By Daniel Llanto

Sen. Panfilo Lacson believes that the sudden surge of fake Facebook accounts is the handiwork of critics of the controversial anti-terror bill but the increasing number of the measure’s critics who have been threatened and vilified on-line suggests otherwise.

Lacson said Facebook users opposed to the measure may be behind the sudden rise of fake Facebook accounts to spread “fear and disinformation” against the proposed measure. The National Bureau of Investigation, National Privacy Commission and Facebook administrator are conducting separate investigations.

A former National Police chief, Lacson has been defending the proposed Anti-Terrorism Act of 2020, which seeks to repeal the Human Security Act of 2007, saying the measure was designed to be tough on terrorists and tougher on law enforcers who will abuse their power under the proposed law.

It was noted that the bogus FB accounts use the identity of university students and alumni who have expressed their opposition to the anti-terror bill.

Sen. Francis “Kiko” Pangilinan said the fake FB accounts actually threaten those opposed to the measure.

“The students are worried that these accounts may be used to plant bogus evidence that would implicate them in crimes outlined in the anti-terror bill,” Pangilinan said in a statement.

“We demand that Facebook investigate this incident and find the culprits behind it,” he said.

“We must not allow social media to be used as a platform for identity theft, intimidation, or worse a tool to plant bogus evidence,” he said.

The #JunkTerrorBill has been trending on-line for several days as Filipino netizens feared that the proposed measure may be used to jail anyone who criticizes the government.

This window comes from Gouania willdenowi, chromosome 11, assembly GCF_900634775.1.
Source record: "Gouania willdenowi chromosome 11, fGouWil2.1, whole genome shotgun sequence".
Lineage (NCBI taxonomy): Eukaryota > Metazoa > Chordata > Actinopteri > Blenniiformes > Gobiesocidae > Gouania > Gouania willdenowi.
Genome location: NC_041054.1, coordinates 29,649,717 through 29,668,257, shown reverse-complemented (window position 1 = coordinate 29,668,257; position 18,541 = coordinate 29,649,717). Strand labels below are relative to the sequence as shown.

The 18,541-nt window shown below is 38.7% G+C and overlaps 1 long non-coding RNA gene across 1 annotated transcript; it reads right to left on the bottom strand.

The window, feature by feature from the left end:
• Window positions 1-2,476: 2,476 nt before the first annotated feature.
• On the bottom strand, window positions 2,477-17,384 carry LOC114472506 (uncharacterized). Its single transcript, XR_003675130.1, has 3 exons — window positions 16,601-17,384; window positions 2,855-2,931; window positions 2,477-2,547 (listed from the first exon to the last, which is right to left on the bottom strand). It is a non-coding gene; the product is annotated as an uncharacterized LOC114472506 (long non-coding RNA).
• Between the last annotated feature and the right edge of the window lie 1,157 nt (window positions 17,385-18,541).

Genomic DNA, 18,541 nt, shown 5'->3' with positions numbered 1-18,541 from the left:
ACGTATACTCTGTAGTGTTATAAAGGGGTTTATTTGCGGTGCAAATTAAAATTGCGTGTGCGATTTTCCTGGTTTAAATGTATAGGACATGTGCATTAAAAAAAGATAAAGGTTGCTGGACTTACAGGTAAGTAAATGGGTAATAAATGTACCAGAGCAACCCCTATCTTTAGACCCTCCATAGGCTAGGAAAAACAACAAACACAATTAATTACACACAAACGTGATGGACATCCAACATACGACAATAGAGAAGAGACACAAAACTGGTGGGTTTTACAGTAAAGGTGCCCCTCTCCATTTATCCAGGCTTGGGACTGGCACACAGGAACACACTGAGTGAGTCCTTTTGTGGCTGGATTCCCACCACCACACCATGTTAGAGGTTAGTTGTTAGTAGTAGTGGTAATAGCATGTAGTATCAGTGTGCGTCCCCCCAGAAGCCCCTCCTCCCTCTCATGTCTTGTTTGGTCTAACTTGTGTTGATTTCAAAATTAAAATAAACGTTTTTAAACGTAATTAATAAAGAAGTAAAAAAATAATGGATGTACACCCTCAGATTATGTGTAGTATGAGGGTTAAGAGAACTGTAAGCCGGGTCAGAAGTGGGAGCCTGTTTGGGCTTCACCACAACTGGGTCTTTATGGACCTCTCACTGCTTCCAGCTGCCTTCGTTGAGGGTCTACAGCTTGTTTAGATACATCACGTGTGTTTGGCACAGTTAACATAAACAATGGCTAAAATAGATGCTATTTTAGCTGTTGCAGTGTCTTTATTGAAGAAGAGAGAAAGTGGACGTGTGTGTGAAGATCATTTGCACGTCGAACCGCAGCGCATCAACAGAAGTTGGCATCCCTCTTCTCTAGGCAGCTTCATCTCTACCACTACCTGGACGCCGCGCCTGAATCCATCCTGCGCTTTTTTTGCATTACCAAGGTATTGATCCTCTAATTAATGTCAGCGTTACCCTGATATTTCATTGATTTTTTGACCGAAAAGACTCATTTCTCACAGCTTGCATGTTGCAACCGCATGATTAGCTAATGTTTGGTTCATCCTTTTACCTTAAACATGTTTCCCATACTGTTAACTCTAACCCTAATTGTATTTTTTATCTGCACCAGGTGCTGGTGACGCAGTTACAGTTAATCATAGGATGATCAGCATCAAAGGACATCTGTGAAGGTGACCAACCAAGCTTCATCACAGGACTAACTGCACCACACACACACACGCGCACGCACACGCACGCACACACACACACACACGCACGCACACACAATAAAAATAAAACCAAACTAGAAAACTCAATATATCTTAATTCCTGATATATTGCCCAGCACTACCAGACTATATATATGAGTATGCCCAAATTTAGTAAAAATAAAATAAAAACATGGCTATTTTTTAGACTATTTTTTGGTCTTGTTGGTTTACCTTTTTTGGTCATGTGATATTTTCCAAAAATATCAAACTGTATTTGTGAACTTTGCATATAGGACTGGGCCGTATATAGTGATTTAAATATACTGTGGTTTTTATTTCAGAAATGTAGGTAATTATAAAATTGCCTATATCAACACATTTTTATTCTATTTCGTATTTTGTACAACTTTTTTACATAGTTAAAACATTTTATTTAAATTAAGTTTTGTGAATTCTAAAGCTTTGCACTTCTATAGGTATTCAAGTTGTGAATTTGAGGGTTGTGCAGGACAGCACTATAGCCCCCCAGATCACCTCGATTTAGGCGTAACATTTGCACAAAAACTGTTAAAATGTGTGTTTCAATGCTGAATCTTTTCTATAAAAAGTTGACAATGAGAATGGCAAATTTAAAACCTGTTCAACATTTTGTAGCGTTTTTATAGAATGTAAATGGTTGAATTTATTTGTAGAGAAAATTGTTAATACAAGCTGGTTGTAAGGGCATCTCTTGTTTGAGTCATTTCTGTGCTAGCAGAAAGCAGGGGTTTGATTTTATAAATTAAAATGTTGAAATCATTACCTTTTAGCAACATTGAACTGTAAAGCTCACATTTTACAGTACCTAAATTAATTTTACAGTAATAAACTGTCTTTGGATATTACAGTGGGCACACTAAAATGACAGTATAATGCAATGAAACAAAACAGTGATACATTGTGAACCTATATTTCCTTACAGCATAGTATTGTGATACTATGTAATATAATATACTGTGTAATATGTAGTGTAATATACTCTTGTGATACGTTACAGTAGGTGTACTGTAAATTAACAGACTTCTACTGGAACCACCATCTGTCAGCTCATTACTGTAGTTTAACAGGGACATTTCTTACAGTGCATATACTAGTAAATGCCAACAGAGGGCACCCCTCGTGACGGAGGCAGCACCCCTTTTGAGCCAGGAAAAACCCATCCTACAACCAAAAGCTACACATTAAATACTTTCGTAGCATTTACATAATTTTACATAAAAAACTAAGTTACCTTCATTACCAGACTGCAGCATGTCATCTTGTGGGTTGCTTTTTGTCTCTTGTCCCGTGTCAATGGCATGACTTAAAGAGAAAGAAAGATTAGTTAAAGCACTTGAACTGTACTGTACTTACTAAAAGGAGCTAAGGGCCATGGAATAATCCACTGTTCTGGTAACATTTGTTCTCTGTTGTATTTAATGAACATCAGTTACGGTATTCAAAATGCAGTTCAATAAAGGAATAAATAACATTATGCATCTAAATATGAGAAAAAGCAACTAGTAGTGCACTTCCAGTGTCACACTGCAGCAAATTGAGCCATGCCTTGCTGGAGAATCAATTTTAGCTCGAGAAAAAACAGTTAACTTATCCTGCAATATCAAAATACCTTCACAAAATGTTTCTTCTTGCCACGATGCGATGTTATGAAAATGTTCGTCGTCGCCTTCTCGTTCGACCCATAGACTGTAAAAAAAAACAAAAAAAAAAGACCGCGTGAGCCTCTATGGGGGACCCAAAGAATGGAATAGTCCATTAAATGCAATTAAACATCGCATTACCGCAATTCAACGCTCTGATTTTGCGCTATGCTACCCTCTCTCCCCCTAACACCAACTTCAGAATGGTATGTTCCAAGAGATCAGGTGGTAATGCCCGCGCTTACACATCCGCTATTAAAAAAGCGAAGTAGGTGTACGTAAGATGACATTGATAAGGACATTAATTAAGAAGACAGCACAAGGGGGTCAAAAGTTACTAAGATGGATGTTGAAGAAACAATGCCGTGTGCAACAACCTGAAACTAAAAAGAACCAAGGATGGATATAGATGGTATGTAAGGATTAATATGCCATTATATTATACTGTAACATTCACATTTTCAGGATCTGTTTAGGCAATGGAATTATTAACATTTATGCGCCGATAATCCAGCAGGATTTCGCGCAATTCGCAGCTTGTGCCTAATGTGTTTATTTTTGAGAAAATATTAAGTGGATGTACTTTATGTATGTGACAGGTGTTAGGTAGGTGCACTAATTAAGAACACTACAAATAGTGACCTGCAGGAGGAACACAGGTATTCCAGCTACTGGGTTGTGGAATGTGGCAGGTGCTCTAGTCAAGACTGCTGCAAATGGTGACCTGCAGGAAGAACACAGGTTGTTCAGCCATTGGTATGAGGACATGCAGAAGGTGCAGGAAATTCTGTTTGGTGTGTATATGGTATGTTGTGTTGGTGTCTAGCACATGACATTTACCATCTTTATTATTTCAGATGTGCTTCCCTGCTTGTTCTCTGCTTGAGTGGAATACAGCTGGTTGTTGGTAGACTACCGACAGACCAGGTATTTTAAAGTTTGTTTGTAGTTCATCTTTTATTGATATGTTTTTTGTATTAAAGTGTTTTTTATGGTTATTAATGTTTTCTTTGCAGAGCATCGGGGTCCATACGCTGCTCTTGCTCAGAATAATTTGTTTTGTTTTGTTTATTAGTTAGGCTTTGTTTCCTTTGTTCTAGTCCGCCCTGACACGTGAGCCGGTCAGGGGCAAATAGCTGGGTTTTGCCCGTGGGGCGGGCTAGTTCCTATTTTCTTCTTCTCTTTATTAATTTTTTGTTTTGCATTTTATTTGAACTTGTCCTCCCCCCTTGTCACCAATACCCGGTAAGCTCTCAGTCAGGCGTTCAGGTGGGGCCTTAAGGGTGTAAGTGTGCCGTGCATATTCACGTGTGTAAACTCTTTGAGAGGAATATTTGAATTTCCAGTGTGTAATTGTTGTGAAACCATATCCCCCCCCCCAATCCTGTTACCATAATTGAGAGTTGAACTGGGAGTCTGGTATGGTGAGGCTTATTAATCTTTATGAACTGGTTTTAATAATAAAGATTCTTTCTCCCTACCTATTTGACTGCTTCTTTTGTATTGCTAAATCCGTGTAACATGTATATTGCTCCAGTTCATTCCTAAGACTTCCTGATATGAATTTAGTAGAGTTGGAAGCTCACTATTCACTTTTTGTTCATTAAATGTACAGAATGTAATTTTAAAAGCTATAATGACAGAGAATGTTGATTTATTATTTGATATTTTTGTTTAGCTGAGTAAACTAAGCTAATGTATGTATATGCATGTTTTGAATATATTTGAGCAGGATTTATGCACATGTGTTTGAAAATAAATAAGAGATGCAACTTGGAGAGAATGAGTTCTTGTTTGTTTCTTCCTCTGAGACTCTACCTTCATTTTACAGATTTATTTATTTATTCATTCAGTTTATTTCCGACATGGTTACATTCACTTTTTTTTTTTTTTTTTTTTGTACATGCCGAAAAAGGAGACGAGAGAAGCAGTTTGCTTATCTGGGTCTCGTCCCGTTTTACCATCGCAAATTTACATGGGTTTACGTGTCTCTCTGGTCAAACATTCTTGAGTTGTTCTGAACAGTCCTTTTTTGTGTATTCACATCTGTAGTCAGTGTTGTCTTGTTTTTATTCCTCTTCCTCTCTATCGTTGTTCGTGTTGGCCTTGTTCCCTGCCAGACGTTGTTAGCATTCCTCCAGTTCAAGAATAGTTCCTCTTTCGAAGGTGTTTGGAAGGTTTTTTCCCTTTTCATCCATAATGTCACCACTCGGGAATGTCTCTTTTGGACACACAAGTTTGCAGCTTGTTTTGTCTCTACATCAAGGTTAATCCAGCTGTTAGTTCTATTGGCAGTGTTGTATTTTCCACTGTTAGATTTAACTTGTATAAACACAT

Pangilinan said he himself had been bashed and insulted by the fake FB accounts for his stand on the anti-terror bill.  His daughter with wife Sharon Cuneta, Frankie, noted that her father was called by one “Kiko Unggoy” in reference to an old cartoon character Kiko Matsing.

Bagong Alyansang Makabayan (Bayan) Sec. Gen. Renato Reyes condemned a social media post showing him with horns.

Reyes said, “This is the kind of climate where the anti-terror bill will be implemented. It is a climate of impunity and abuse of authority. We will not take this sitting down.”

Mica Santos, a college senior, has two invitations from strangers in her FB Messenger.  One is a blind spam message inviting her to yet another insurance seminar, which Mica deleted.

The other message is from another person named Mica. In fact, from someone with her exact name.  It said:  “Akala nyo magaling kayo? May oras ka din.”

Another senior, John, read a message from another John: “Handa ka na ba mamatay? Tuloy mo lang mga hashtag mo boy.”

One stranger offered to buy a number of items from an on-line seller and asked for a quote and her PayPal which the seller gave.  But the stranger replied. “Salamat sa email mo. Susundan ka na ng militar.”

Mica, John and Dee looked up on-line their own names and found new accounts with their names. The accounts have no photos, friends or posts. They seem newly made.

Over the last few days, more than a handful of Facebook users have reported the appearance of “doppelganger” accounts with their names. Some received similar distressful messages from the clones, with a few referring to terrorism, political actions and threats of military surveillance. A number of users feel they are being targeted for their political views, linking the threats to vocal opinions on-line and participation in activism.

So, Sen. Pangilinan concluded that it was people supporting the anti-terror bill who are behind the fake Facebook accounts, not the other way around.

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